by Andy Hall
Charles C. Cone was the son of a wealthy attorney in Wellsboro, Pennsylvania. He was sixteen years old when the war began in 1861, reading law with another attorney in town. He enlisted in the 5th Pennsylvania Reserves, eventually rising to the rank of sergeant. In late 1863, he was appointed first lieutenant, Company I, in the 8th U.S. Colored Troops. He was wounded in action with the 8th USCT at the Battle of Olustee in Florida, in February 1864. After a long convalescence, he rejoined his regiment, now with Ben Butler's Army of the James, advancing on Richmond.
In the Field, September 20, 1864
I am happy to know that the wicked prosper not, and that the traitorous schemes of our political antagonists, the enemies of our country and our cause, are in a fair way to come to naught.
How sublimely ridiculous has been the performance of the whole farce -- the terrific splutter and fizzle at Chicago -- the high horse which they rode after "little Mac" was announced as the nominee of the party, and their subsequent great trepidation and disgust upon the receipt of the letter of acceptance of the little saint! I have always thought that the true and loyal men of the North would prove sufficient in the contests between parties, where the questions at issue are of so great and vital importance, involving, as they do, the principles upon which our government is based, and we exist as a free people, independent and united; besides the consideration of the great problem of humanity and morality which is now being solved, and which is to affect the whole human race, and influence the destiny of coming generations.
When I read the proceedings of the Chicago Convention, during its organization and continuance, crouching as I was behind a friendly heap of dirt, which only protected me from the balls of the sharp-shooters -- amid the roar of cannon, the bursting of bombs, the screeching of shell, and hurtling balls and hissing of bullets -- tons of iron and lead being pitched about in a most promiscuous and careless manner -- my heart almost failed me. I was fain to give up in despair and disgust. Then, in a day or two we got more particular accounts -- the speeches, platform, and nominations -- and my blood boiled in my fierce wrath and impotent rage!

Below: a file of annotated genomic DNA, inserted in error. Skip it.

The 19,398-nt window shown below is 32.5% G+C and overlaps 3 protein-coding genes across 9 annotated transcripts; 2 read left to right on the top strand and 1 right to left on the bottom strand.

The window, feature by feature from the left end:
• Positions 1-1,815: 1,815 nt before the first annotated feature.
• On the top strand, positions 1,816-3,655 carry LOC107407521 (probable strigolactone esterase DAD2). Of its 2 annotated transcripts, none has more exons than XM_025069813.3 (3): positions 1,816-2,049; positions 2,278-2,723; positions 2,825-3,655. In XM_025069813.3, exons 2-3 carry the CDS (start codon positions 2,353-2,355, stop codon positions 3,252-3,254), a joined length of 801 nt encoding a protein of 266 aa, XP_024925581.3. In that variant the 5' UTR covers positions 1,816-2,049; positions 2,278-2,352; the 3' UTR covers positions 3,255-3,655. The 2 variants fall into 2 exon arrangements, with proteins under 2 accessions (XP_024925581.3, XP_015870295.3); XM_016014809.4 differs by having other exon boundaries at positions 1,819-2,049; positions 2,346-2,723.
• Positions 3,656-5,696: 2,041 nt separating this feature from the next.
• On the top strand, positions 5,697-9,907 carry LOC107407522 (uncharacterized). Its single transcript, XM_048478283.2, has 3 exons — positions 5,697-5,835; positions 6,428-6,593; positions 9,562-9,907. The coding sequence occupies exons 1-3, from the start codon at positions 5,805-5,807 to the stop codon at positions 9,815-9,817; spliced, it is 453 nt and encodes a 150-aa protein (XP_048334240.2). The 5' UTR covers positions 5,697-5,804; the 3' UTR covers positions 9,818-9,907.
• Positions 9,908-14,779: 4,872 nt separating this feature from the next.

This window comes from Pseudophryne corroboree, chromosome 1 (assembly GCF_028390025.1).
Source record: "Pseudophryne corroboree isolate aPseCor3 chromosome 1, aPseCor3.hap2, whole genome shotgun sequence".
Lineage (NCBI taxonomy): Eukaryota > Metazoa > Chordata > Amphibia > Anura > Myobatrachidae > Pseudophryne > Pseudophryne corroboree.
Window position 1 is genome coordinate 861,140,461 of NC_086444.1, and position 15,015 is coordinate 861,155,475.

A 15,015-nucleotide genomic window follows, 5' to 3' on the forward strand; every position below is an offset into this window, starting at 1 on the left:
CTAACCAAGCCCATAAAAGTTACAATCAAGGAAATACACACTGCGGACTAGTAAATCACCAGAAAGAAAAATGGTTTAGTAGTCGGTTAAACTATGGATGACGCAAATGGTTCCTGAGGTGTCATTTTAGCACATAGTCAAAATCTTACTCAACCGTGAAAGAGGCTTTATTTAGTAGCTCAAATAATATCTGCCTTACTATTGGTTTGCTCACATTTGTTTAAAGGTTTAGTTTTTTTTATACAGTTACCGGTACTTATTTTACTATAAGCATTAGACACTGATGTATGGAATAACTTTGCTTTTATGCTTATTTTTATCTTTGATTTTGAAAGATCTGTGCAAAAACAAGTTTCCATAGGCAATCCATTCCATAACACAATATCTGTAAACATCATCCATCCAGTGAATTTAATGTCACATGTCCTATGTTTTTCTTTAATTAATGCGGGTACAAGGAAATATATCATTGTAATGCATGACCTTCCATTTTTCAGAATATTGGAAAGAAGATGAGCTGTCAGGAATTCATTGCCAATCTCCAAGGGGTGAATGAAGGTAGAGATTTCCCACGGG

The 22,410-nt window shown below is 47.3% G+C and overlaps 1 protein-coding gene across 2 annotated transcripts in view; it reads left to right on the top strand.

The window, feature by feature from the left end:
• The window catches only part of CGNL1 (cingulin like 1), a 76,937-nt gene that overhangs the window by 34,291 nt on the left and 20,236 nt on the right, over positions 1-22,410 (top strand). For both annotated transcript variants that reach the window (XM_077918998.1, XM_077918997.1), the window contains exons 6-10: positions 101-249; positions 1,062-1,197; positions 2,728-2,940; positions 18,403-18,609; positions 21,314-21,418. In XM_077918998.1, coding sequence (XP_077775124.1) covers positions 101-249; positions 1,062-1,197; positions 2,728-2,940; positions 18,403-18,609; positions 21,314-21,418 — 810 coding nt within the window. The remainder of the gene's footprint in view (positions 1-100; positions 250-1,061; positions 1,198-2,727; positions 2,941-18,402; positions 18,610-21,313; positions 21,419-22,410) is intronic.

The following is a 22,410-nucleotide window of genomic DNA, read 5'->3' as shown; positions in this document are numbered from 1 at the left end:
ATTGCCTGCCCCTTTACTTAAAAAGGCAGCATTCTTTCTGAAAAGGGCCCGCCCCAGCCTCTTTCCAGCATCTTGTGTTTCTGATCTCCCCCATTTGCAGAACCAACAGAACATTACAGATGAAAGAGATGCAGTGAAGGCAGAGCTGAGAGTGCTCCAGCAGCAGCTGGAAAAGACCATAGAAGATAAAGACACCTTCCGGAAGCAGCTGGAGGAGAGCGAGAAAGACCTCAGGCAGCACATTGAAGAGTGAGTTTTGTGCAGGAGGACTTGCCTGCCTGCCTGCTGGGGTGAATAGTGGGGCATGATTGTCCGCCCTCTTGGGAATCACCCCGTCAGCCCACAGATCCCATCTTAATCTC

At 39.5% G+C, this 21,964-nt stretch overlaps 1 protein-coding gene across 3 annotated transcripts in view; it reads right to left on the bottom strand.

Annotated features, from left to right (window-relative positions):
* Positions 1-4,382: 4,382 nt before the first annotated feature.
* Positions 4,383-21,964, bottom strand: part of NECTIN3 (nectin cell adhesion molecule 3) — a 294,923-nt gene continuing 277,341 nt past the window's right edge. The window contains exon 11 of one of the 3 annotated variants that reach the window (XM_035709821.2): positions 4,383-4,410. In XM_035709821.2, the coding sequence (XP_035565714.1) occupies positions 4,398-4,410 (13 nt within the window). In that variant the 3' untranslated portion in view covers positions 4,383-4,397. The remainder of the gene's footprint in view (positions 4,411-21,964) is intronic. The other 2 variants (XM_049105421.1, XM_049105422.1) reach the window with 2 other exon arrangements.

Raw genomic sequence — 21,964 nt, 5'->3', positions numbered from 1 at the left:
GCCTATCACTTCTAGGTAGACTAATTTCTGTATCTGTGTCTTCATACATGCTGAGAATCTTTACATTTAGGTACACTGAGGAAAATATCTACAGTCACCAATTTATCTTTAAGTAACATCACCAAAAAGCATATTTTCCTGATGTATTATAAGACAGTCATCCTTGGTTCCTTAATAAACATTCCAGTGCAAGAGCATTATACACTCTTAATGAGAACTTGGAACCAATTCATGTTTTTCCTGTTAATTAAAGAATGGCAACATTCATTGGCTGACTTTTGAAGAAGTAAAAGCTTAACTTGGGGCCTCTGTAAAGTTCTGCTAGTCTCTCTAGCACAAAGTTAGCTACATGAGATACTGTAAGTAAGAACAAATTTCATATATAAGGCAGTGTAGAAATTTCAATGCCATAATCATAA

I have no doubt but I made some wicked and foolish remarks and resolves, but I finally cooled off a little, and took a more extensive and reasonable view of the matter. I thought of the character of the men engaged, compared them with many others enlisted in the good cause and true party; compared platforms & c., and came to the conclusion that the thing wouldn't work. The people wouldn't swallow it, and although the party might cause us much trouble and sorrow, yet the mass of the people would, all in good time, show the true mettle and come to time.
"Eternal vigilance is the price of liberty." We must use every means of an honorable character to controvert and overthrow the designs of our enemies. Grant and Sherman are great generals; Farragut is king of his craft or art -- yet, would they make good presidents? It demands different qualities to constitute a soldier and a statesman and ruler of a nation; much besides scientific knowledge, or the great qualities even of patriotism, determination, and strong will.
Please excuse this hastily written letter; it is after tattoo, and I am sleepy.
I remain your affectionate cousin,
C. C. Cone
Lieutenant Cone would not live to see the election in November. Nine days after writing this letter, he was hit and severely wounded at the Battle of Chaffin's Farm, where his regiment, along with other USCT units, successfully stormed and held Confederate lines on the approach to Richmond. Evacuated to the military hospital at Fortress Monroe, Lieutenant Cone died on October 23, 1864 of "exhaustion from Amputation of left Thigh." Among Cone's personal effects inventoried after his death were one box of buttons, two novels, two tooth brushes, three New Testaments, five photographs, twenty-two 3-cent stamps, a broken watch and $20.90 in cash.
Letter from Soldier's Letters from Camp, Battlefield and Prison, ed. by Lydia Minturn Post (New York: Bunce & Huntinton, 1865).
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